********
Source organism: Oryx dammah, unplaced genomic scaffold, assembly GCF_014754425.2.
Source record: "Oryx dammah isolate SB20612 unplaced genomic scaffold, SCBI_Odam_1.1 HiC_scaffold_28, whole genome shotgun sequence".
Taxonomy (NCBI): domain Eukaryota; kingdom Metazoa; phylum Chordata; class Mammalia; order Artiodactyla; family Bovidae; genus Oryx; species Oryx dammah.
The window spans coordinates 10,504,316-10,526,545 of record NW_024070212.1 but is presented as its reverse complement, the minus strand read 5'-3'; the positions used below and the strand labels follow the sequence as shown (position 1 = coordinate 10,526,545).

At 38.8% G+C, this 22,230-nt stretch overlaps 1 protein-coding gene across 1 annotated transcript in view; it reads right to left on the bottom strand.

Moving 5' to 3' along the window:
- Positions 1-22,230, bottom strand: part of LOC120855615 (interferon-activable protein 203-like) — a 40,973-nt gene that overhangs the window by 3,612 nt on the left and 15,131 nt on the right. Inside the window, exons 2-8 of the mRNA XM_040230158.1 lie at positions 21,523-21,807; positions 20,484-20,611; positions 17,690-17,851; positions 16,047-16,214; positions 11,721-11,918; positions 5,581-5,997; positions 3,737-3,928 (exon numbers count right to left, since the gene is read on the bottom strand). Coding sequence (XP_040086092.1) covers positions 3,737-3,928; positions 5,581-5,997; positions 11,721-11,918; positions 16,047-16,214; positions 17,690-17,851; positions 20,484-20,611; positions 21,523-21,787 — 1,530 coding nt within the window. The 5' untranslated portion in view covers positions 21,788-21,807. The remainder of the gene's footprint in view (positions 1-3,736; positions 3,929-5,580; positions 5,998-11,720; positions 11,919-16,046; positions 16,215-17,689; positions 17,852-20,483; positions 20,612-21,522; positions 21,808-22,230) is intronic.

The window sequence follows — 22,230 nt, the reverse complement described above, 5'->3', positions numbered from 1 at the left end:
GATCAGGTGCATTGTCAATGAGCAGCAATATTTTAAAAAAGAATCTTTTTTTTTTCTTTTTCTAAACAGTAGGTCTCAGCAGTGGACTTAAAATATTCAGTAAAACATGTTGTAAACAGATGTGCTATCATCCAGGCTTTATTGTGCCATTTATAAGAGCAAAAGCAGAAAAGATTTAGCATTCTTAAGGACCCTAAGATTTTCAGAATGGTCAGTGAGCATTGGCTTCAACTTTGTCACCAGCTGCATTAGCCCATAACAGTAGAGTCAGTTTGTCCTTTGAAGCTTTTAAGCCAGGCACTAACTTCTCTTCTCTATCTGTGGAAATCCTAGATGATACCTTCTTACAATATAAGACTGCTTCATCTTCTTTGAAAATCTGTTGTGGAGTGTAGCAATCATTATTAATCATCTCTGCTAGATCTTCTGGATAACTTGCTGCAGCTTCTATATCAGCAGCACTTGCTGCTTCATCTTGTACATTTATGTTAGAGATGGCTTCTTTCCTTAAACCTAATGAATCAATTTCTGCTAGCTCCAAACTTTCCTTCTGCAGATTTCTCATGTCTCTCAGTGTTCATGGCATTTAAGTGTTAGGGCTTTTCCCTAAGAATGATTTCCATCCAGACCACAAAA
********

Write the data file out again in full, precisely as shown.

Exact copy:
Source organism: Oryx dammah, unplaced genomic scaffold, assembly GCF_014754425.2.
Source record: "Oryx dammah isolate SB20612 unplaced genomic scaffold, SCBI_Odam_1.1 HiC_scaffold_28, whole genome shotgun sequence".
Taxonomy (NCBI): domain Eukaryota; kingdom Metazoa; phylum Chordata; class Mammalia; order Artiodactyla; family Bovidae; genus Oryx; species Oryx dammah.
The window spans coordinates 10,504,316-10,526,545 of record NW_024070212.1 but is presented as its reverse complement, the minus strand read 5'-3'; the positions used below and the strand labels follow the sequence as shown (position 1 = coordinate 10,526,545).

At 38.8% G+C, this 22,230-nt stretch overlaps 1 protein-coding gene across 1 annotated transcript in view; it reads right to left on the bottom strand.

Moving 5' to 3' along the window:
- Positions 1-22,230, bottom strand: part of LOC120855615 (interferon-activable protein 203-like) — a 40,973-nt gene that overhangs the window by 3,612 nt on the left and 15,131 nt on the right. Inside the window, exons 2-8 of the mRNA XM_040230158.1 lie at positions 21,523-21,807; positions 20,484-20,611; positions 17,690-17,851; positions 16,047-16,214; positions 11,721-11,918; positions 5,581-5,997; positions 3,737-3,928 (exon numbers count right to left, since the gene is read on the bottom strand). Coding sequence (XP_040086092.1) covers positions 3,737-3,928; positions 5,581-5,997; positions 11,721-11,918; positions 16,047-16,214; positions 17,690-17,851; positions 20,484-20,611; positions 21,523-21,787 — 1,530 coding nt within the window. The 5' untranslated portion in view covers positions 21,788-21,807. The remainder of the gene's footprint in view (positions 1-3,736; positions 3,929-5,580; positions 5,998-11,720; positions 11,919-16,046; positions 16,215-17,689; positions 17,852-20,483; positions 20,612-21,522; positions 21,808-22,230) is intronic.

The window sequence follows — 22,230 nt, the reverse complement described above, 5'->3', positions numbered from 1 at the left end:
GATCAGGTGCATTGTCAATGAGCAGCAATATTTTAAAAAAGAATCTTTTTTTTTTCTTTTTCTAAACAGTAGGTCTCAGCAGTGGACTTAAAATATTCAGTAAAACATGTTGTAAACAGATGTGCTATCATCCAGGCTTTATTGTGCCATTTATAAGAGCAAAAGCAGAAAAGATTTAGCATTCTTAAGGACCCTAAGATTTTCAGAATGGTCAGTGAGCATTGGCTTCAACTTTGTCACCAGCTGCATTAGCCCATAACAGTAGAGTCAGTTTGTCCTTTGAAGCTTTTAAGCCAGGCACTAACTTCTCTTCTCTATCTGTGGAAATCCTAGATGATACCTTCTTACAATATAAGACTGCTTCATCTTCTTTGAAAATCTGTTGTGGAGTGTAGCAATCATTATTAATCATCTCTGCTAGATCTTCTGGATAACTTGCTGCAGCTTCTATATCAGCAGCACTTGCTGCTTCATCTTGTACATTTATGTTAGAGATGGCTTCTTTCCTTAAACCTAATGAATCAATTTCTGCTAGCTCCAAACTTTCCTTCTGCAGATTTCTCATGTCTCTCAGTGTTCATGGCATTTAAGTGTTAGGGCTTTTCCCTAAGAATGATTTCCATCCAGACCACAAAA